Novak Djokovic Wins Wimbledon Living Life Without Beer and Bread

Twenty-four year old Serbian tennis player Novak Djokovic has beaten Rafael Nadal to win the cup at Wimbledon today. Djokovic beat the defending champion Nadal 6-4, 6-1, 1-6, 6-3 in Sunday’s final. The Wall Street Journal has a theory about what may have given the Serbian his edge this year:

Since last year, he’s swearing off pasta, pizza, beer, French bread, Corn Flakes, pretzels, empanadas, Mallomars and Twizzlers—anything with gluten.

Apparently last year, Djokovic’s nutritionist discovered that he is allergic to gluten, a protein which is found in many common flours. Djokovic has now completely removed it from his diet. Because of this, not only has he lost a few pounds, but he also feels better and more confident on the court.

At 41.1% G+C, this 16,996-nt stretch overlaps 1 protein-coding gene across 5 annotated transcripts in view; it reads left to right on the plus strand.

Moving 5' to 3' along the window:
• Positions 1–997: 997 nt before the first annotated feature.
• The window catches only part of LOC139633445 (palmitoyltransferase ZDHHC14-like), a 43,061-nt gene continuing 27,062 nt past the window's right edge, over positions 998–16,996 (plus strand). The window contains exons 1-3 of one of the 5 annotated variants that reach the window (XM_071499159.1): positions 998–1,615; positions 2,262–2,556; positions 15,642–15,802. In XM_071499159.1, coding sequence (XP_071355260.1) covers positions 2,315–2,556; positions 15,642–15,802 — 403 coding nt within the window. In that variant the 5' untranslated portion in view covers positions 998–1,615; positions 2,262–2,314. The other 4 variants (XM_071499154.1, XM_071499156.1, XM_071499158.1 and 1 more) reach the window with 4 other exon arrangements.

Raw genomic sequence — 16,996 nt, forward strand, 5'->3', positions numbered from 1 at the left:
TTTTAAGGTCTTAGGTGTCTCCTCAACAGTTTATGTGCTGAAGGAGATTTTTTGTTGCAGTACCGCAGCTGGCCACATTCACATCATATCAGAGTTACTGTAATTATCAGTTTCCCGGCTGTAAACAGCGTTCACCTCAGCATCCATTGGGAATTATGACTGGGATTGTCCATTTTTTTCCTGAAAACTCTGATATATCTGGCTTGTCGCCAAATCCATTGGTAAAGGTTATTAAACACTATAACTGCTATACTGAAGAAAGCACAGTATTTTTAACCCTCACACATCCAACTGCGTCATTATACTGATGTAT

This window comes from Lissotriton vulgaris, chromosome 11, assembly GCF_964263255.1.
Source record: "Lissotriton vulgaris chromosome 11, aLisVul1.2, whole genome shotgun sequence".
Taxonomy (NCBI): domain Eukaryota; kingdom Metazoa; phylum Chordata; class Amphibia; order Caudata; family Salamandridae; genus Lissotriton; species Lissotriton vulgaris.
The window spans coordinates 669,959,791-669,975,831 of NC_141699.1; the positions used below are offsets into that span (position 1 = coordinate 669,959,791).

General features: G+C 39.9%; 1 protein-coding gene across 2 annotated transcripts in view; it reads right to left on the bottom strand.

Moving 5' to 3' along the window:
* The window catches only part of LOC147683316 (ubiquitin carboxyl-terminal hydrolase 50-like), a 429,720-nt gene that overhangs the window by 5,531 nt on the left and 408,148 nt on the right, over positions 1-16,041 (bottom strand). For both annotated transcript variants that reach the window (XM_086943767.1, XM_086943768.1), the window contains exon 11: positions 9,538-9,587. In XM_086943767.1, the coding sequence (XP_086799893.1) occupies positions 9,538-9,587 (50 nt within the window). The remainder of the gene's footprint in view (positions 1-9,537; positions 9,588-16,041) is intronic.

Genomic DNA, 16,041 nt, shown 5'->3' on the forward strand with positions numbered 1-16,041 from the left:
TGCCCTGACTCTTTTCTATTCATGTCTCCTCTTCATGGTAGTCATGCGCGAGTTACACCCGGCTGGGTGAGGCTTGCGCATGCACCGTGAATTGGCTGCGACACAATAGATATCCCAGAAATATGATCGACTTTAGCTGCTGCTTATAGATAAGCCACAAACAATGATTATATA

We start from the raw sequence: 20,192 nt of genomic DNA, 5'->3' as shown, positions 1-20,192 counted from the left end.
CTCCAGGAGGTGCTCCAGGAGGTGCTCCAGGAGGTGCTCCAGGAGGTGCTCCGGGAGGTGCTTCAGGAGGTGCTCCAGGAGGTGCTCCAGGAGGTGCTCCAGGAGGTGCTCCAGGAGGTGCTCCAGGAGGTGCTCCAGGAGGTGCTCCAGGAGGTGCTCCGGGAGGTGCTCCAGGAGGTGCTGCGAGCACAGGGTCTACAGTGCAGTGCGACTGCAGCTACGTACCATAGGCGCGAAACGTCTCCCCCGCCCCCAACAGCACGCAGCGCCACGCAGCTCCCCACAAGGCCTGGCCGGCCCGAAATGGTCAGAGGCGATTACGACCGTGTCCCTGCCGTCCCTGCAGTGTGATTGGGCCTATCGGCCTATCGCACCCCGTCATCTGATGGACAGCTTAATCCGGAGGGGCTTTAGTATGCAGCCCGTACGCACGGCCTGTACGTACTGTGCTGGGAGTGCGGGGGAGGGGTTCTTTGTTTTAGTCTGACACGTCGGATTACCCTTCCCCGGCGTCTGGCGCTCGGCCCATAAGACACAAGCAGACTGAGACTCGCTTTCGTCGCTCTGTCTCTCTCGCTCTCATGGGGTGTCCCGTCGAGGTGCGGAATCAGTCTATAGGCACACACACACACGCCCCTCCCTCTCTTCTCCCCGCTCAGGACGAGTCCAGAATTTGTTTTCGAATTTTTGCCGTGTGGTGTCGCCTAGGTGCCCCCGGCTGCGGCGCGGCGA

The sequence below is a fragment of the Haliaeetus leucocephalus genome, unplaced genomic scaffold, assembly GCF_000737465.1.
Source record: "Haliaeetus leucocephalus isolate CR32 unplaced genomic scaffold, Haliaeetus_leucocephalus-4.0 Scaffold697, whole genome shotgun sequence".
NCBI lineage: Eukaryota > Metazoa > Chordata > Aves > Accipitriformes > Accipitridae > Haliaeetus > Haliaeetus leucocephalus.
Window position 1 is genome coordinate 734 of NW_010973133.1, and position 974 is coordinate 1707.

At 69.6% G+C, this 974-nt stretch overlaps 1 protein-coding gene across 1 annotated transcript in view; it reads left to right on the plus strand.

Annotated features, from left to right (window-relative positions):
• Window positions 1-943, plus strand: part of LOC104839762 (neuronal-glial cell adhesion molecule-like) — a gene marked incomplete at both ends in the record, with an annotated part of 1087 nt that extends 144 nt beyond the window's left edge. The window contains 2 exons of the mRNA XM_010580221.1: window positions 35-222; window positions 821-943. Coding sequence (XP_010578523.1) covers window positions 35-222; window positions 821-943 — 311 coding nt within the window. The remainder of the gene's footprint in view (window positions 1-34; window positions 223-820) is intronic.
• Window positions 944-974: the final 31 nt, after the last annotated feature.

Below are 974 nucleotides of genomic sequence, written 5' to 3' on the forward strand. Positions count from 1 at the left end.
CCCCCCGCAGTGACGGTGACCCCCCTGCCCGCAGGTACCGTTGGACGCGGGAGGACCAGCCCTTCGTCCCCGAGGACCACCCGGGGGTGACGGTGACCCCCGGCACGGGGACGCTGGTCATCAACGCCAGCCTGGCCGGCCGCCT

Gluten sensitive enteropathy, also known as GSE or celiac disease is a disease that damages the small intestine and interferes with absorption of nutrients from food. People who have the disease cannot tolerate gluten, a protein in oats, wheat, rye, and barley. When exposed to gluten, the body produces an abnormal immune response to it, attacking the lining of small intestine (specifically the small fingerlike projections called villi) where digestion takes place. This leads to the symptoms of celiac disease:

• abdominal bloating and pain
• chronic diarrhea
• vomiting
• constipation
• pale, foul-smelling, or fatty stool
• weight loss

Photo Credit- Children's Hospital Boston

For more information about gluten intolerance , see our story about Elisabeth Hasselbeck and go to the Resounding Health Casebook on the topic.

Michele R. Berman, M.D. was Clinical Director of The Pediatric Center, a private practice on Capitol Hill in Washington, D.C. from 1988-2000, and was named Outstanding Washington Physician by Washingtonian Magazine in 1999. She was a medical internet pioneer having established one of the first medical practice websites in 1997. Dr. Berman also authored a monthly column for Washington Parent Magazine.

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